Great lesson. I'm very happy you were vigilant about this and caught this early Steve. I've lost a loved one to the "Big C" so I know the stresses you have encountered.

Certainly the longest 2 months of your life, but having only to have surgery on Amanda's leg compared to chemo is the best result you could expect.

Stay strong all 3 of you, the worst is over.
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IveTriedThat Premium
Yes, we are beyond grateful that it was only Stage 1 cancer. We are extremely lucky to only have to go through a minor surgery and nothing more. It could have been a lot worse had we waited or brushed it off.
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stay focused Premium
Wow!
God Bless Amanda in her recovery. A beautiful
girl she is. Thank you and your husband for an
immediate trip to the doctor's when you arrived
home. Who would ever think this would happen
to such a young child? Unfortunately, it does!
All children and teen's right on to adults, Must
Wear a good quality SPF with an index of at least
15+ on up.. Depending on your Skin Type, girl, boy,
man or woman, Wear the Sunscreen! Then, Everyone
can have fun in the sun!!
God Bless
James
P.S. My website is about skin care for men!
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IveTriedThat Premium
Yes, we were shocked when we were reading up on it because we assumed skin cancer is something that happens to you when you get old. It really can hit any one at any time in life.
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smokeywins Premium
Sadly, I know all too well how scary Cancer can be. In 2015, we got the news that my dad had Pancreatic cancer that had metastasized, or stage 4 like you mentioned. I had a lump that had appeared during this time, but it did not meet the typical "cancer" symptoms, so I put it out of my mind, Granted not the best thing to do, but it was not something I wanted to deal with while my dad was so ill. A year later, I finally had it checked. There was much concern, scans were done and I was sent for a biopsy. I held out until the very end that it had to be benign until the results came back with the worst we could have ever imagined. Stage 3A Breast Cancer, at 37 years old. It got into my lymph nodes but luckily didn't spread beyond that. I've been through Chemo, radiation, surgery, and I'm classified as a Survivor. Cancer, of any form, is something I don't wish on anyone. It changes your outlook on life. I am now focused more on living life to the fullest, which is why I am focusing so much harder on building my online businesses so my husband and I can travel and do more of the things we have always wanted to do, but have always said, next month, next year, etc. Tomorrow is never truly a guarantee. I am so happy to read that your wife's bout was caught early enough. :-)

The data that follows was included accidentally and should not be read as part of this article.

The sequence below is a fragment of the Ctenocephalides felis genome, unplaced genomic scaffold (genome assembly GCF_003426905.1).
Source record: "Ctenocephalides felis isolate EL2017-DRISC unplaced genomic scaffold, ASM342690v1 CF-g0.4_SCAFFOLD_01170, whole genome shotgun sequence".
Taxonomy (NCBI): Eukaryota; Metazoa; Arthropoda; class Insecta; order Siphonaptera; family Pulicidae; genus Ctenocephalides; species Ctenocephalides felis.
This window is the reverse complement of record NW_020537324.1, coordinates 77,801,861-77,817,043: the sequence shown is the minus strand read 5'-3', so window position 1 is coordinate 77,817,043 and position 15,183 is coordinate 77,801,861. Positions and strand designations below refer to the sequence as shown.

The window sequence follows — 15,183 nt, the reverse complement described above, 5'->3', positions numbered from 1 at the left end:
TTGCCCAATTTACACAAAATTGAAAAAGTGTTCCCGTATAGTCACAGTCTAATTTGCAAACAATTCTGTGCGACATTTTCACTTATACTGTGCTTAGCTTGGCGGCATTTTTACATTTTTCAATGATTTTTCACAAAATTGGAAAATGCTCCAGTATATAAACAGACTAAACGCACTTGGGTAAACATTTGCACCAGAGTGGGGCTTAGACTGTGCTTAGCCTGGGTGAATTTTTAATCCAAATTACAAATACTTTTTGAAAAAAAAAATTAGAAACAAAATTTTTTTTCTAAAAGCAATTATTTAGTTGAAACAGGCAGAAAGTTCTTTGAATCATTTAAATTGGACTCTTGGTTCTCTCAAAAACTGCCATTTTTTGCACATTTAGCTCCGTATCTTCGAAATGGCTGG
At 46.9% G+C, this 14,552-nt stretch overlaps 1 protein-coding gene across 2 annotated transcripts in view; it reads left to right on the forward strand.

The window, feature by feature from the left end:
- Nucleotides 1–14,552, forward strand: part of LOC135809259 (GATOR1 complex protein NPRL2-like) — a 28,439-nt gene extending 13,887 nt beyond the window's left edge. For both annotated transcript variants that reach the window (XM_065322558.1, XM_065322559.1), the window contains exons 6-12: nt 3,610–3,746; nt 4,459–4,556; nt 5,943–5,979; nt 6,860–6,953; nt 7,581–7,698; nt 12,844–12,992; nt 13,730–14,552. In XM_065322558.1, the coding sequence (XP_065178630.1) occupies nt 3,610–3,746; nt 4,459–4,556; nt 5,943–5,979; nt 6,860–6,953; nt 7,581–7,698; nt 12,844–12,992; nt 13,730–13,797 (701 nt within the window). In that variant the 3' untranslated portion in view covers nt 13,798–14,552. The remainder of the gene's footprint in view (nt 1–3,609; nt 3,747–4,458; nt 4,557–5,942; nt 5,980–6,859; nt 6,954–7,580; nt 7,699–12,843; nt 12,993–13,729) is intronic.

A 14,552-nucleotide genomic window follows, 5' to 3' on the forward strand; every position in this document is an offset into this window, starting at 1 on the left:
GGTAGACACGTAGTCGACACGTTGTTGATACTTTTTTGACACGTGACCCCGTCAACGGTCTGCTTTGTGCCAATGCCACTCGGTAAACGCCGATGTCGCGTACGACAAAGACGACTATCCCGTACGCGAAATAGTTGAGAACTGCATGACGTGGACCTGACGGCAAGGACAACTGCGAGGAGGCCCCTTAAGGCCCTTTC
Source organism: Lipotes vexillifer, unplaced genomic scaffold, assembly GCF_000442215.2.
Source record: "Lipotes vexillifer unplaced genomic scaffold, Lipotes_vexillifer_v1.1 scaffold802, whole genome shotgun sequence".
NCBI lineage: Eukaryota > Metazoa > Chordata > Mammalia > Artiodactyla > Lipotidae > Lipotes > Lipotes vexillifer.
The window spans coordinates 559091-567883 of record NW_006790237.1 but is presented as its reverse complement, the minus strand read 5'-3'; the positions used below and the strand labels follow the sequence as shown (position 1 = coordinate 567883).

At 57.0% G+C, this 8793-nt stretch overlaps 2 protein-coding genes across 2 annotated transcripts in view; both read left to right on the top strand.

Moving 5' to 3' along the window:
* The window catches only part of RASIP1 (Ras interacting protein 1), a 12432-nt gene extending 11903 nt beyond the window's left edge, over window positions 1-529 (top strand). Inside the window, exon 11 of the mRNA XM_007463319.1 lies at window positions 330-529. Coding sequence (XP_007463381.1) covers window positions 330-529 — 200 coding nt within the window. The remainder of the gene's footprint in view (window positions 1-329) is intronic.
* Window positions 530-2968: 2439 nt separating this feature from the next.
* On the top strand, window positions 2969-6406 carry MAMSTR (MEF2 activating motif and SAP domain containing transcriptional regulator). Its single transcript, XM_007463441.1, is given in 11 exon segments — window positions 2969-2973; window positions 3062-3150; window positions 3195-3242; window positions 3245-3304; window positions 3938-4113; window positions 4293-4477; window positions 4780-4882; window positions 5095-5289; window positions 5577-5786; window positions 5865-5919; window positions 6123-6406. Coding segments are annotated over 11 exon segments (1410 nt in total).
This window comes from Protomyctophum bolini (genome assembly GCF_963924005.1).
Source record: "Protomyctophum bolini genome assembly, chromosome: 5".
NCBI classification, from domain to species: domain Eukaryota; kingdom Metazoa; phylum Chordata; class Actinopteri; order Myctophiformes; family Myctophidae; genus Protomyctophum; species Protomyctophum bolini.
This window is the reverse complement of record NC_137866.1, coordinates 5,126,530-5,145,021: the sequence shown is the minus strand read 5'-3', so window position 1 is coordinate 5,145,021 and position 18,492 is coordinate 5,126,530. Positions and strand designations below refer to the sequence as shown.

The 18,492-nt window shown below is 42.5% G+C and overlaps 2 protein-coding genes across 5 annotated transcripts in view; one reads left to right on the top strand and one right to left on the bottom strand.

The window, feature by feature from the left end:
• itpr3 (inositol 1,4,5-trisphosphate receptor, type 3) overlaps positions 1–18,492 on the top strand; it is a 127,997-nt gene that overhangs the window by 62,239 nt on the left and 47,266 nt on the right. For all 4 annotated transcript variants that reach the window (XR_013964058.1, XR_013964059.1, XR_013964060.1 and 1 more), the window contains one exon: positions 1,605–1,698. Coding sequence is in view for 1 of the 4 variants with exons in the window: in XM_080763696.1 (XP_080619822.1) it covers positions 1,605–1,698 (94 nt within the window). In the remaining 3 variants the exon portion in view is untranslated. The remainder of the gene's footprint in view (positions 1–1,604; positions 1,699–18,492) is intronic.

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IveTriedThat Premium
Hey Jennifer-

Good seeing you after to long. So very sorry to hear of your dad and your own cancer story. We are extremely thankful Amanda "only" had Stage 1. I hope you're doing better. It really does shake up life beyond what you can imagine.
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sdawson Premium
Yes, I know that a cancer diagnosis is so scary. Very glad she got it treated early and it is gone. My mom died from complications of skin cancer that had spread into her body. Getting early treatment is very necessary.

Now back to WA and your online business. Best wishes. - Shirley
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IveTriedThat Premium
We are glad this is behind us so we can start pushing forward again. Onwards and upwards.